NCAA Tournament 2012: 5 Players Who Hurt Their Draft Stock
The NCAA tournament—a time when the nation's best players not only compete for a championship, but also fight to cement their names within the NBA draft.
College basketball's top talents attempt to prove why they were so heavily recruited to traditional basketball powerhouses, while the lesser-known players are convinced to make every institution that overlooked them regret their lack of interest.
The atmosphere, drama and explosive plays make way for the most exciting month in all of sports. This month, however, can also lead to a disappointing end of collegiate careers that once had limitless promise—and these five players will see their draft stock fall due to an inept month of March.
Peyton Siva Louisville Guard
Louisville's electrifying guard, Peyton Siva, may very well be the fastest player in the country with the ball.
His ability to run the length of the court, while splitting defenders and finding the rim often goes unmatched. The excitement and pace Peyton brings to the game is his best quality, but may also be his own worst enemy.
Unlike college basketball, point guards in the NBA must have the ability to slow the game down without losing control. Peyton has shown throughout the NCAA tournament that he lacks the ability to make smart decisions moving at a much slower pace.
Against a strong Michigan State team, Siva managed only 2-of-9 shooting for four points and turned the ball over five times. MSU's ability to stop the fast break rendered Siva as a non-factor and exploited his deficiencies.
In Louisville's latest contest, Peyton showed another glaring weakness in a very crucial game. His inability to stay out of foul trouble would have cost Louisville a trip to the Final Four if it were not for an unbelievable 23-8 run by role players—stunning Florida.
While Peyton's intention of entering the draft is unclear, his very modest 32 percent from the field and 25 percent behind the arc during March have only hurt his draft stock.
Fab Melo Syracuse Center
According to Pete Thamel of the New York Times, Fab Melo will enter the NBA draft instead of playing his junior season at Syracuse.
Before the announcement of his ineligibility, Fab Melo was on the radar of almost any NBA team in the need of a big man. The 7-foot, 275-pound center has all the skills needed to succeed at the next level.
The problems though, are his character issues at Syracuse, especially academic.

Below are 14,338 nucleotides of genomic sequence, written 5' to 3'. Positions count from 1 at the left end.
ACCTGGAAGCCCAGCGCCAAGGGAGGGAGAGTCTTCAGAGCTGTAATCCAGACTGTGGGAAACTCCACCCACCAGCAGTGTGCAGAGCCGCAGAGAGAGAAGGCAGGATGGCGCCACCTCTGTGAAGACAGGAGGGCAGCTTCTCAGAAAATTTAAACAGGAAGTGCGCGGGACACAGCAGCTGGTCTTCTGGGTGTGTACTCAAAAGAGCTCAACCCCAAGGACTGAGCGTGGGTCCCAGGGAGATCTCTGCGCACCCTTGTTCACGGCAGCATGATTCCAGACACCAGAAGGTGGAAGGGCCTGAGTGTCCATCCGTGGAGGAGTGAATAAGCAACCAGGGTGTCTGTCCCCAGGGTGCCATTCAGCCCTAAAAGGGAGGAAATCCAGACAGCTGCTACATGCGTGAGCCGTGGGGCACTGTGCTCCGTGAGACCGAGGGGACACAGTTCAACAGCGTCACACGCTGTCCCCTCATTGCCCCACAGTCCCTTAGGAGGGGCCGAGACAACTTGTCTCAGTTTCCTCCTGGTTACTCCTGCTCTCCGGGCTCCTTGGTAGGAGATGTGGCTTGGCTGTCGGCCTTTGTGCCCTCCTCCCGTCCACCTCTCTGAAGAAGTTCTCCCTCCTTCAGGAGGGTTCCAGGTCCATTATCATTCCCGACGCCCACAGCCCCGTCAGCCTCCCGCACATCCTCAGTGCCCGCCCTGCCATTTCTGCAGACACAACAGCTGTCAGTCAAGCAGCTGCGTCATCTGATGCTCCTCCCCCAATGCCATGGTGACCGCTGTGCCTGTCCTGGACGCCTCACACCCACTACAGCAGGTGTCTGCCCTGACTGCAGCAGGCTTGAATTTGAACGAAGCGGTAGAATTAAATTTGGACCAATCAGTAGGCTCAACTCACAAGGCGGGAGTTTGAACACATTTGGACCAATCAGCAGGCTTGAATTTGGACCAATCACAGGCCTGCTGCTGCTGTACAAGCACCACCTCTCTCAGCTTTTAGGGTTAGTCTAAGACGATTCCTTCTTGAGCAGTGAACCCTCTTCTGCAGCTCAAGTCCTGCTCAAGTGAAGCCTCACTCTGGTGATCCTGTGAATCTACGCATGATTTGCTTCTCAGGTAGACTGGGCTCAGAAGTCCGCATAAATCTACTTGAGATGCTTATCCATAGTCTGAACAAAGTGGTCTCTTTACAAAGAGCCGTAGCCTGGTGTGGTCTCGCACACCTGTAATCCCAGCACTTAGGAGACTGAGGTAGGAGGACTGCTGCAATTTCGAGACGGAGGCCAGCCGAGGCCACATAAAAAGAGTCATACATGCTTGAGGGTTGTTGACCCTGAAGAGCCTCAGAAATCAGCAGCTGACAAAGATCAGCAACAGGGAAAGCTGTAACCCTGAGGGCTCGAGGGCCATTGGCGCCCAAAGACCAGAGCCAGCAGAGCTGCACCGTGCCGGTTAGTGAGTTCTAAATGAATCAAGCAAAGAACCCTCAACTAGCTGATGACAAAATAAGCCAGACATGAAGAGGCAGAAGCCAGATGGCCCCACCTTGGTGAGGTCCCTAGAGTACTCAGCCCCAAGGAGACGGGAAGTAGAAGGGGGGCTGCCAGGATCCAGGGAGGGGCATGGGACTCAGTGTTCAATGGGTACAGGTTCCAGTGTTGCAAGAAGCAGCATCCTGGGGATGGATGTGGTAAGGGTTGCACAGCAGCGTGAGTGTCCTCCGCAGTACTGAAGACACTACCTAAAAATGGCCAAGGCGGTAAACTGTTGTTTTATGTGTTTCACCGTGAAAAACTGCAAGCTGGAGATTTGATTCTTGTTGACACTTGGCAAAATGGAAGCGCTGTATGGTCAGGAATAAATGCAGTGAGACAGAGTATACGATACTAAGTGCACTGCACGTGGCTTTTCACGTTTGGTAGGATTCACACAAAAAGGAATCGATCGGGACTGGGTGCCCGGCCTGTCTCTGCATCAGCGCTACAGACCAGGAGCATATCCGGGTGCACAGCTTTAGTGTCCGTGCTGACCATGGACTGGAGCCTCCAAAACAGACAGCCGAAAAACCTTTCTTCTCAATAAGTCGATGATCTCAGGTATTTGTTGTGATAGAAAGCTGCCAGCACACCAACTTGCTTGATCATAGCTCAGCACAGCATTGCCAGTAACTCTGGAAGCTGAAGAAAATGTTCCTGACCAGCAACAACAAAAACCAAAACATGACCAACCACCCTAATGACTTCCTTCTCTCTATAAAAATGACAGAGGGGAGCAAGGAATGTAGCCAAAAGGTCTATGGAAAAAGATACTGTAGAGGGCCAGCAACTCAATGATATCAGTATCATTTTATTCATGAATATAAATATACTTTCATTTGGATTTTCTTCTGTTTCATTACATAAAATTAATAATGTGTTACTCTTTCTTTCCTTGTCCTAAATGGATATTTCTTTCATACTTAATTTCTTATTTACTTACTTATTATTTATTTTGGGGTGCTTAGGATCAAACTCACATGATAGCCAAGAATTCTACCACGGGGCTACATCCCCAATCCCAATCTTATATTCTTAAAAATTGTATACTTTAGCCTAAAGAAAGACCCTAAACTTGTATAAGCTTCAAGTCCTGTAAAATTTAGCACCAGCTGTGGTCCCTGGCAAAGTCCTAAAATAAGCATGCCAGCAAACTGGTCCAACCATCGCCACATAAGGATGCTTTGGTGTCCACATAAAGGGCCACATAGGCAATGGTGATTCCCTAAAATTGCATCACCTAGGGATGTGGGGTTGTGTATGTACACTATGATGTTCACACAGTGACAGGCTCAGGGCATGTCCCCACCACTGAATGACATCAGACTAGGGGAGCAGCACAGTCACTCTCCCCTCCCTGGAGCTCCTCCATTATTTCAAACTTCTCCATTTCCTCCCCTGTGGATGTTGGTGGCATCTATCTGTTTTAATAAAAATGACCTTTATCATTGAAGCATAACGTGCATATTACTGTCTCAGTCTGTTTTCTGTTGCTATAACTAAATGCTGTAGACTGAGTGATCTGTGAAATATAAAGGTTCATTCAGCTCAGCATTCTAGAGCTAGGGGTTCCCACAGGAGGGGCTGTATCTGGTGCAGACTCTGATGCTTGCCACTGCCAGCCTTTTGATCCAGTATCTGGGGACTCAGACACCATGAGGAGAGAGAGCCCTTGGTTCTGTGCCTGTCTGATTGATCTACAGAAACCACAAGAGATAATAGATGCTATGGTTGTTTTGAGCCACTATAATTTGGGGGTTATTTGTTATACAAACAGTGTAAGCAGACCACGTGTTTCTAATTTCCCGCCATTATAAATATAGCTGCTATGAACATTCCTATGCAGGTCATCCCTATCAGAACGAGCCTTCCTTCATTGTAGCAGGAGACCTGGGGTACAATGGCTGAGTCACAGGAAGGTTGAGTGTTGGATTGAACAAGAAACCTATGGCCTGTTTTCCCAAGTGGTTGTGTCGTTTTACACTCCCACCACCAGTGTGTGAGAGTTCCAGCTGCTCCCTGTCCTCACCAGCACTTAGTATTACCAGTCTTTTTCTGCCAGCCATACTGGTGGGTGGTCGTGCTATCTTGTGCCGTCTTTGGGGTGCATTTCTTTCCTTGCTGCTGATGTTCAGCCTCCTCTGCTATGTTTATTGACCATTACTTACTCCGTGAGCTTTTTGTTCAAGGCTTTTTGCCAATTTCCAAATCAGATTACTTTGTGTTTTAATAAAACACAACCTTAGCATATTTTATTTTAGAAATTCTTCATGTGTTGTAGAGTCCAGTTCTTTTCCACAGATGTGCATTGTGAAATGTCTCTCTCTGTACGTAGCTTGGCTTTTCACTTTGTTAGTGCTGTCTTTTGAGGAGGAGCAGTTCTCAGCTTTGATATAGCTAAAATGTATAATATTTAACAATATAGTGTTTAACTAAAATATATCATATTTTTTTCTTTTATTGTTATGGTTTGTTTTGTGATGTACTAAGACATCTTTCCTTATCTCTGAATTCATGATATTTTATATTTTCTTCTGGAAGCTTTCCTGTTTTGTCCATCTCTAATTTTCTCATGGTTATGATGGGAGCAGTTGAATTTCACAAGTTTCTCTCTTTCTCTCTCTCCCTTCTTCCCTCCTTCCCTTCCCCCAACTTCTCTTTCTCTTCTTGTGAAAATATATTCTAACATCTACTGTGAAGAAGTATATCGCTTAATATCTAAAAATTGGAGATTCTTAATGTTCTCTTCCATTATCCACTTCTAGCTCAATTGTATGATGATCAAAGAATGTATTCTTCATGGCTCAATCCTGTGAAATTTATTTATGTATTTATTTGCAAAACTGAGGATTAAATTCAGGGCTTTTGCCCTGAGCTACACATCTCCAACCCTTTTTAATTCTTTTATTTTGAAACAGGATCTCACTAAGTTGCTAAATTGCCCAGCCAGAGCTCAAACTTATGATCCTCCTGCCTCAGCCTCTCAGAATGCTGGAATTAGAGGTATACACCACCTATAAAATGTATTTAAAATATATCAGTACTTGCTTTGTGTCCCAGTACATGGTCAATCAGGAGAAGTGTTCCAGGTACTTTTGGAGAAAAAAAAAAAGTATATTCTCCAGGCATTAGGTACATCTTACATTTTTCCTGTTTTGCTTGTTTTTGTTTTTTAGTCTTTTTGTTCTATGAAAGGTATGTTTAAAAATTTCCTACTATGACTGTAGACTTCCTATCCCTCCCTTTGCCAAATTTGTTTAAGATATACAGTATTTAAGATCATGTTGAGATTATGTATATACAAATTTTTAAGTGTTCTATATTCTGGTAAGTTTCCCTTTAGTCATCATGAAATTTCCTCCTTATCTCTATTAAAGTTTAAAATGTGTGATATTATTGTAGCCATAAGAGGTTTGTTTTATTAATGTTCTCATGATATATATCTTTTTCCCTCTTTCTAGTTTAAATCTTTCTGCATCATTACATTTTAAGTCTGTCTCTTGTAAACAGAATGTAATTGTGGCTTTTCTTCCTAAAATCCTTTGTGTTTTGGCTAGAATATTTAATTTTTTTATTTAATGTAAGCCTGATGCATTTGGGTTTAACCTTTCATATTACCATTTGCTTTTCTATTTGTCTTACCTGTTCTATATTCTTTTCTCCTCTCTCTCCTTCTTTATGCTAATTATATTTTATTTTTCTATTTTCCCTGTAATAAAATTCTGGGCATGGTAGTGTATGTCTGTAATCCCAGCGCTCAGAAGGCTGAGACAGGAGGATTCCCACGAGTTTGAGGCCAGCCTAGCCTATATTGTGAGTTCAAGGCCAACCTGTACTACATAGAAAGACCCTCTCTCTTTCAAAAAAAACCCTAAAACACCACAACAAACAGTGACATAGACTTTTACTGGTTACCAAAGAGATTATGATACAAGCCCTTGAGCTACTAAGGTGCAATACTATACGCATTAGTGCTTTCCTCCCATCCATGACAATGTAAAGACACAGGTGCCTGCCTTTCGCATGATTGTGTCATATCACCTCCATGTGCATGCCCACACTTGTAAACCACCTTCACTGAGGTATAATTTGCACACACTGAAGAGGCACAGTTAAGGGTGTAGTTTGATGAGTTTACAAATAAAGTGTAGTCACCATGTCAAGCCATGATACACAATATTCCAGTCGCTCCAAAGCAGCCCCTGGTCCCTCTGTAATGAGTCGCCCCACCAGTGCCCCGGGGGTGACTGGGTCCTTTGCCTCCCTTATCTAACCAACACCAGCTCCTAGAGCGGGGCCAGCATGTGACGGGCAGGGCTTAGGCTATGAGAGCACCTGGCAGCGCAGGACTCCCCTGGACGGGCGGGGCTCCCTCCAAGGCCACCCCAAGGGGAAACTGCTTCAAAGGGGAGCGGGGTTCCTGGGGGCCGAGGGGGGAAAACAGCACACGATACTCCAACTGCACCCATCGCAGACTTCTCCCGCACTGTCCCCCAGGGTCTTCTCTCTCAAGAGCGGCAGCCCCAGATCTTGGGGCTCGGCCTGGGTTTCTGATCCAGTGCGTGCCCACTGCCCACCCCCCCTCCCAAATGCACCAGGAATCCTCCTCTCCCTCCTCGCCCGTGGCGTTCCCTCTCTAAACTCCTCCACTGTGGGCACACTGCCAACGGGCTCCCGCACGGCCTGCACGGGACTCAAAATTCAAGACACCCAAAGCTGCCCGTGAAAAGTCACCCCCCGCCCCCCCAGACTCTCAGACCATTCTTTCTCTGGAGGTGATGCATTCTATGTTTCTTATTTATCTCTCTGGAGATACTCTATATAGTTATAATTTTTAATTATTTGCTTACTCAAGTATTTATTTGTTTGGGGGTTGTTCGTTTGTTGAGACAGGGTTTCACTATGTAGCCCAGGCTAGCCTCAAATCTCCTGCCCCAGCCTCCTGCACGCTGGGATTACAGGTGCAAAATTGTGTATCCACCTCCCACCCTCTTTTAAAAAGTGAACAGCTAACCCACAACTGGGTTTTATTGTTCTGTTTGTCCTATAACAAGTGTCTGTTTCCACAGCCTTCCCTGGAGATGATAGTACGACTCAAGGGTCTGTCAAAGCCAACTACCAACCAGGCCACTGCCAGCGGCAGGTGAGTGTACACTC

Hurting his draft stock most is the absence from the NCAA tournament due to academic eligibility issues.
Playing for the first-seeded Orange, Melo would have had endless chances to show his dominance against some of the nation's best teams and players—possibly facing off against Anthony Davis, a similar-type player in Kentucky.
A successful matchup against Davis could have launched Fab Melo's name into the first-round lottery selection conversation—but like the potential NBA teams with interest in Fab, we will never know.
Austin Rivers Duke Guard
Austin Rivers was coming to Duke as the most hyped player in the nation, much like Harrison Barnes was entering North Carolina.
Unlike Harrison Barnes, Austin showed fewer flashes of brilliance than his talent promised.
With the possibility of being a strong lottery pick in the upcoming NBA draft, Rivers needed to have a strong month of March to prove his play will match his potential this year.
Unfortunately for Austin, Lehigh ended basketball in March early for Duke. Even more unfortunate, Austin shot a disappointing 5-of-14 from the field and 2-of-7 from behind the arc in the loss to Lehigh.
Although most teams will still see the immense amount of potential and the scoring instinct Austin Rivers possesses, he needed a longer stay in the tournament to fortify his case as a potential high-draft pick.
Assuming Rivers declares for the NBA draft, Duke's early exit due to his poor play will be a cancer to his draft stock.
Harrison Barnes UNC Small Forward
Entering the NCAA tournament with the first-seeded North Carolina, Harrison Barnes was a consensus top five NBA draft selection. Things may have changed.
After a poor performance exiting last year's tournament in the Elite Eight, shooting just 7-of-19 from the field and 2-of-9 from the three-point line, Harrison decided to return for his sophomore season.
The 2012 campaign ended in similar fashion for Barnes, shooting under 40 percent during the tournament and only 5-of-14 in the loss to Kansas.
The scouting report for Harrison Barnes will now mention his inability to perform at a high level against tough competition in pressure situations.
Although his draft stock may not drop far due to his talent and potential, the NCAA tournament has proven to do everything but help his chances at a top five overall selection.
Perry Jones III Baylor Forward
Perry Jones is the ideal image of a player with all the talent and skills NBA teams look for—but the NCAA tournament showed that he may never reach his potential.
Often targeted as a top 10 draft pick, Jones once again produced an underwhelming performance throughout the tournament.
In four games, Perry could only muster 40 points and 28 rebounds. Although the numbers don't seem too underwhelming, keep in mind that Perry Jones had 11 of his 28 rebounds against a much smaller South Dakota State team and scored only two points in the first half against Kentucky—the most important game of the year.
As NBA teams look to find the future to their franchises, the only future Perry can promise is one of inconsistency and questionable basketball intelligence.
Due to the lackluster defensive play and disappearances on the boards, Perry may be hearing his name called in the second round—a far cry from what the touted forward could have been selected given a strong March performance.